Intercellular communication in bacteria nodulating plants of the family Leguminosae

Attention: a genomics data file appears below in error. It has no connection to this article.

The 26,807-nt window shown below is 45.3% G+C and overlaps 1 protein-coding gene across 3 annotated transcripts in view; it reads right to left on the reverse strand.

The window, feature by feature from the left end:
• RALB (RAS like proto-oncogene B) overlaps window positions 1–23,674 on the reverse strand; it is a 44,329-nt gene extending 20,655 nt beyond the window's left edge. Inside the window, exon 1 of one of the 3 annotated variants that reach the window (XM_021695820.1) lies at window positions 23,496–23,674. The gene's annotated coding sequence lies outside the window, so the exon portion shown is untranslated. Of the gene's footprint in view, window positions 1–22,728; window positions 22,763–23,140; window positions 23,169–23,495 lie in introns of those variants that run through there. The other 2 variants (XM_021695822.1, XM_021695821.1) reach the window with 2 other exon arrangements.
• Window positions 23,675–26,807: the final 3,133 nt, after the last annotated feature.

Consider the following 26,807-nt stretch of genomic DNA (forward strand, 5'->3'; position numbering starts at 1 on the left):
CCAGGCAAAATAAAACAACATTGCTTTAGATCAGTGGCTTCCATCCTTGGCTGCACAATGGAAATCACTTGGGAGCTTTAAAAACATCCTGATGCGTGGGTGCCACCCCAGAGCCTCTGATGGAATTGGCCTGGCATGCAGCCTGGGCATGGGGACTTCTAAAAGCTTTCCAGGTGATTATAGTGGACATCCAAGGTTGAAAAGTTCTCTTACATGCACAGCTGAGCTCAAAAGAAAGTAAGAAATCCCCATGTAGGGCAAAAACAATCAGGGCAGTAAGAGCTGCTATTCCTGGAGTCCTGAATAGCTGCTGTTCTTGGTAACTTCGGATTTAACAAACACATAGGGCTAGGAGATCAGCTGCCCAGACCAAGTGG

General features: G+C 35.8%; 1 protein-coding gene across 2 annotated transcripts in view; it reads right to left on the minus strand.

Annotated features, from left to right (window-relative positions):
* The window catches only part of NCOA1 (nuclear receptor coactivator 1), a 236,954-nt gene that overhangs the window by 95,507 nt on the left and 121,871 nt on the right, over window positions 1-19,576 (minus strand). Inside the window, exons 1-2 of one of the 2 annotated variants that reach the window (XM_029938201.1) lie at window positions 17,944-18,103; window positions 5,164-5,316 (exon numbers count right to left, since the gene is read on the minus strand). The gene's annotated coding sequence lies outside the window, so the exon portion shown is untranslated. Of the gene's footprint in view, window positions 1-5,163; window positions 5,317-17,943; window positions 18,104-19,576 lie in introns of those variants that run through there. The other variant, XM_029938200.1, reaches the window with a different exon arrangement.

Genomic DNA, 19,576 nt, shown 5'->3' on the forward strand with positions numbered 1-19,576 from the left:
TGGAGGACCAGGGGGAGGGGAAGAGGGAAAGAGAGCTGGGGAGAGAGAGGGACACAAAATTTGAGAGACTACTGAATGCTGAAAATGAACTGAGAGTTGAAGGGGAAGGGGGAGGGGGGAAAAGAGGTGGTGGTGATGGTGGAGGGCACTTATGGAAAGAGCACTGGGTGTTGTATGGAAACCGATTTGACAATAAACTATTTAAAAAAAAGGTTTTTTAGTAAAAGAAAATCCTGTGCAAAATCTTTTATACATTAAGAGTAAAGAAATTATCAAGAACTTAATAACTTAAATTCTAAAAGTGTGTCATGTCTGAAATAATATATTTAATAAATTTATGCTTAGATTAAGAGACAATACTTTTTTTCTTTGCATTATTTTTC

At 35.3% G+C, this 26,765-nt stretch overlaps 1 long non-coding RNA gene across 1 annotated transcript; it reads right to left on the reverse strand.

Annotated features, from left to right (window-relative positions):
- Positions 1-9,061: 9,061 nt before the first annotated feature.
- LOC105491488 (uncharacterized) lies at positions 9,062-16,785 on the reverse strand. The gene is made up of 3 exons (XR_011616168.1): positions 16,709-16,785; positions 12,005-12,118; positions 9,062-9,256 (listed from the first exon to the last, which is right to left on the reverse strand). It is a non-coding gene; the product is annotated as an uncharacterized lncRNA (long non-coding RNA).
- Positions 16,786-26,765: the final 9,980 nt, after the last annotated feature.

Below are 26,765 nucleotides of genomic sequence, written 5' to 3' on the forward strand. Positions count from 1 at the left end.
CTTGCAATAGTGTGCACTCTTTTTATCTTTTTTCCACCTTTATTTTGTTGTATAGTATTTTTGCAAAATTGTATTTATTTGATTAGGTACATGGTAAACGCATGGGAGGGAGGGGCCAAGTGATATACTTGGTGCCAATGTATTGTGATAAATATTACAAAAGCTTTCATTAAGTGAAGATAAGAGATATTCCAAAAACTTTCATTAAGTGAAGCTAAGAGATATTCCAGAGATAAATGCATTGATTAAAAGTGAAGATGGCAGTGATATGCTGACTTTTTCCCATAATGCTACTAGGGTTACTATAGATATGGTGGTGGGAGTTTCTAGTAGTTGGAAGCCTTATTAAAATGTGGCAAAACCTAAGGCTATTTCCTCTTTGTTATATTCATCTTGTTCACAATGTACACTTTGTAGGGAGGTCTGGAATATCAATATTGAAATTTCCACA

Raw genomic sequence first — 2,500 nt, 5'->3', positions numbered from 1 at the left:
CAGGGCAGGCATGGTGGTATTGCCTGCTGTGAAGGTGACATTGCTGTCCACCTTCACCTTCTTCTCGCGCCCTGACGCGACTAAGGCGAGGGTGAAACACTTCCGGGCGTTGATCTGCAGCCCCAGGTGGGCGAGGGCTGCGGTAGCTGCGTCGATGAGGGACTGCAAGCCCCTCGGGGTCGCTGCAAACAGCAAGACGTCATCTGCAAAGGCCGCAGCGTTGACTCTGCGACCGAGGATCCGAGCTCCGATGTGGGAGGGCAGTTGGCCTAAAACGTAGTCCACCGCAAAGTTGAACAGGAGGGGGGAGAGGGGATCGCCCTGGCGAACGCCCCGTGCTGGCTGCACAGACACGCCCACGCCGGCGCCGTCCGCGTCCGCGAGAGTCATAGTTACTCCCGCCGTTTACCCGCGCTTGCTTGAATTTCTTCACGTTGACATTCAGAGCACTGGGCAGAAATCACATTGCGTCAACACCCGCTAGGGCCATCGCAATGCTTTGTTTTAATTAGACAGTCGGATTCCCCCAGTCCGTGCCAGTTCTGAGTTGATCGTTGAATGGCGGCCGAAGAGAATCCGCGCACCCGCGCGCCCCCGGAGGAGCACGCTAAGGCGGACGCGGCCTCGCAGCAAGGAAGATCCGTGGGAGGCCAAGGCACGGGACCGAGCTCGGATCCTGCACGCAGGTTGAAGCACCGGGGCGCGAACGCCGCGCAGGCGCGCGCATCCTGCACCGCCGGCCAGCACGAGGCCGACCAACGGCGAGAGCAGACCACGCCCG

Polone, Elisa
2008

Abstract